This is quite a monster of a problem to even be thinking about. Whether or not we should reach out when having a nervous breakdown so as not to jeopardize the interest in the work we’re doing. That should not even be a question or concern, but I can bet I’m not the only one that thinks this way. Because as an independent artist, there is really no distinction between our work and our selves. At least, the line between the two does become blurred. There are other reasons I think to not post such things, such as just not bringing others down, or feeling like I need to suck it up and be stronger somehow and just keep on going. Or that by reaching out, I’m somehow showing that I’m weak. But I want to make something clear here by posting this today. I’m in a little bit better place now since then and I want to say: Asking for help when feeling emotionally unstable is not a sign of weakness. But whether it’s a sign of weakness or not, it really doesn’t matter. I know this, but still, I held back. I believe the biggest reason I held back is that I’ve formed a sort of problem for myself in coming across in such a way that I will always need to uphold a facade of being a strong person who is not bothered by what others think and/or that my strength is somehow measured by my ability to keep going even when I feel like I can’t. Even when I know it’s not physically possible. This is why I am sharing this. Because I am a strong person. I am a strong person with all kinds of emotions. Because I’m human. I am a hard-working person. I have a tremendously strong work ethic. But feeling depressed or insecure or unstable happens to every kind of person. My work ethic at the moment has become extremely distorted, and I’ve fallen into a deep deep hole. I would never tell anyone that they should be working in the ways I’ve been working in order to get projects done. It’s completely unhealthy what I’ve been doing to myself. So many issues have compounded this year that have brought me to this point. For one, my dad passed away earlier this year. If you’re a regular reader of Muddy Colors articles, you may remember that I posted a bit about him and shared a poem he had written. He died a few days after that post. And for that reason alone, it would be considered perfectly normal to be feeling lost or unstable.

When I was at IX last week, I had several incredible conversations regarding the issue of adversity and mental health. One thing that kept being said to me and so much that it ended up sounding like a repeating chant when I would be trying to go to sleep at night in the hotel was “..you matter, you matter, you matter, you matter..” At first, I think I was feeling a bit uncomfortable being told this. But then it would be said again, using maybe slightly different words, by someone else.. and then again, by someone else..and yet again, by someone else.. And I’d hear it in my sleep (thank you everyone, because seriously, what an amazing thing to have repeating in my head in my sleep. Truly!) I have had insomnia that I believe stemmed from my own inclination to forcibly deprive myself of sleep, I have not been eating, I have been really depriving myself of basic things that we need to live. In my bout with insomnia, I’ve had every possible terrible outcome of anything that would run through my head play itself out over and over again.. so having “you matter” repeating in my head as I lie awake at night or while I’m sleeping is definitely a positive thing!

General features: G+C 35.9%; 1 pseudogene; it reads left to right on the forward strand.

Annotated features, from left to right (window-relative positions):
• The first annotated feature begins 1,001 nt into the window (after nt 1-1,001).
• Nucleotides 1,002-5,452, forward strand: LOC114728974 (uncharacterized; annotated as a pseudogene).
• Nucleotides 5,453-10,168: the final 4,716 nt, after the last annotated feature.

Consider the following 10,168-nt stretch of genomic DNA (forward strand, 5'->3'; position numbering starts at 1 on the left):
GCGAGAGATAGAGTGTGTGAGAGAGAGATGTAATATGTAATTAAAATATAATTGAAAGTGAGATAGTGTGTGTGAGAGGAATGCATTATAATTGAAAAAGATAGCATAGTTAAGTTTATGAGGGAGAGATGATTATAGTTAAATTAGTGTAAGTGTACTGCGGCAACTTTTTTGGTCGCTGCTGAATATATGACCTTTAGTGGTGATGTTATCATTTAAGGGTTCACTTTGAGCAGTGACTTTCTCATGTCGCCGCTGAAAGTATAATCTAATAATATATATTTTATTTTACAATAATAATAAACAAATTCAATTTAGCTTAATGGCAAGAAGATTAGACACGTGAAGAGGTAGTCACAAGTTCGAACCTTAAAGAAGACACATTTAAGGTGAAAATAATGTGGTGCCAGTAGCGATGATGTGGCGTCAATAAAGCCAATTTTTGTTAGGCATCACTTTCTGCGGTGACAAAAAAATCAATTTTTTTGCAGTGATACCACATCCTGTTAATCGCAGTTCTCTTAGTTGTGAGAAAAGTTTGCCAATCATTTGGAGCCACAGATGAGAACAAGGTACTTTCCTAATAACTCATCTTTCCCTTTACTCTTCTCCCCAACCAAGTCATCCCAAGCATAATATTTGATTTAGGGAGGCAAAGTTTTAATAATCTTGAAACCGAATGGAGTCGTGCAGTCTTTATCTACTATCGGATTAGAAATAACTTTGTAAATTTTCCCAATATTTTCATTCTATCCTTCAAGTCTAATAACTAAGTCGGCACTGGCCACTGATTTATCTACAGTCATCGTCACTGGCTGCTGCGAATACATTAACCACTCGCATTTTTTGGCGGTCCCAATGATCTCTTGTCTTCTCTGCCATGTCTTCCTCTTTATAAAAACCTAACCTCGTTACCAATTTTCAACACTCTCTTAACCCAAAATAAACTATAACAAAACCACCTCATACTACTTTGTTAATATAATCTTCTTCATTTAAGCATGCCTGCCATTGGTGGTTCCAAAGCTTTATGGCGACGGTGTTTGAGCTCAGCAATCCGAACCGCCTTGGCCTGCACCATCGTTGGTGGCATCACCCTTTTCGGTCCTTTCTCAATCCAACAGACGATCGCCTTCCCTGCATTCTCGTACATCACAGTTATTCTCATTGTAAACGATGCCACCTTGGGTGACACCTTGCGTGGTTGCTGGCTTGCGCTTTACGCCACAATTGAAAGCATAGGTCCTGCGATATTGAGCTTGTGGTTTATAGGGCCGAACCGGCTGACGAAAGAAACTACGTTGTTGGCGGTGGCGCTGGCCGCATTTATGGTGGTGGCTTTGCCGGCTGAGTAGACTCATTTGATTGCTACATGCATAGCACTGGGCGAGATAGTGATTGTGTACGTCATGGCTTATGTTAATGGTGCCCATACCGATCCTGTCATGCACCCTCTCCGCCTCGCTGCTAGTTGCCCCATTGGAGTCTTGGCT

Something else hit me when I got home and had received a wonderful text from a friend saying “you are so much more than your art.” When combined with having heard things like “you matter”, I realized that I’ve gotten so lost that I was basing my self worth mainly on the work I produce. This is definitely something that I think is important for me (and all of us who might do this) to be aware of and work on. In some ways, I’ve always felt that seeing the two things combined or actually just truly as one and the same is important because the art is essentially the creator. But it’s more of an extension of ourselves. If we paint from what we know and feel, that’s our authentic voice and vision, yes, but there is so much more to us than the work we do. To have these other things being said to me in this other context really hit me. I have been weighing all of my self worth on my output of the art I create. That’s a different thing altogether and something I want to point out because all of what we do can become compounded and so convoluted, and to only view our self worth by our work alone is so limiting. So, thank you to the wonderful human beings who were telling me “you matter” in some way or another. I didn’t know I needed to be told this, but I realize now that I did. And I realize that it’s something we all can be reminding each other of, too. And those who’ve said it have made such a difference by saying it. You Matter.

Well, here I am saying thank you again to my art family, as I have many times. Without you all, I’m not sure where I would be. Truly. If you are reading this, and you recall the conversations we had recently, this goes out to you because you helped me see how important this is to share, and though it’s not easy to share this, it might help someone. You’ve helped me, and I am forever grateful.

If you have a friend that needs to hear this, by all means share this post with them if you think it will help.. and thank you thank you thank you, to my art family. Sending out so much love.

The artwork shared in this post is by Michel Gagne, from his book “A Search For Meaning – The Story Of Rex” The artwork is wonderful, and the story is absolutely worth the read, and worth sharing with others too. Here is a link to the full story, then click “next” above the image to turn the pages. A Search For Meaning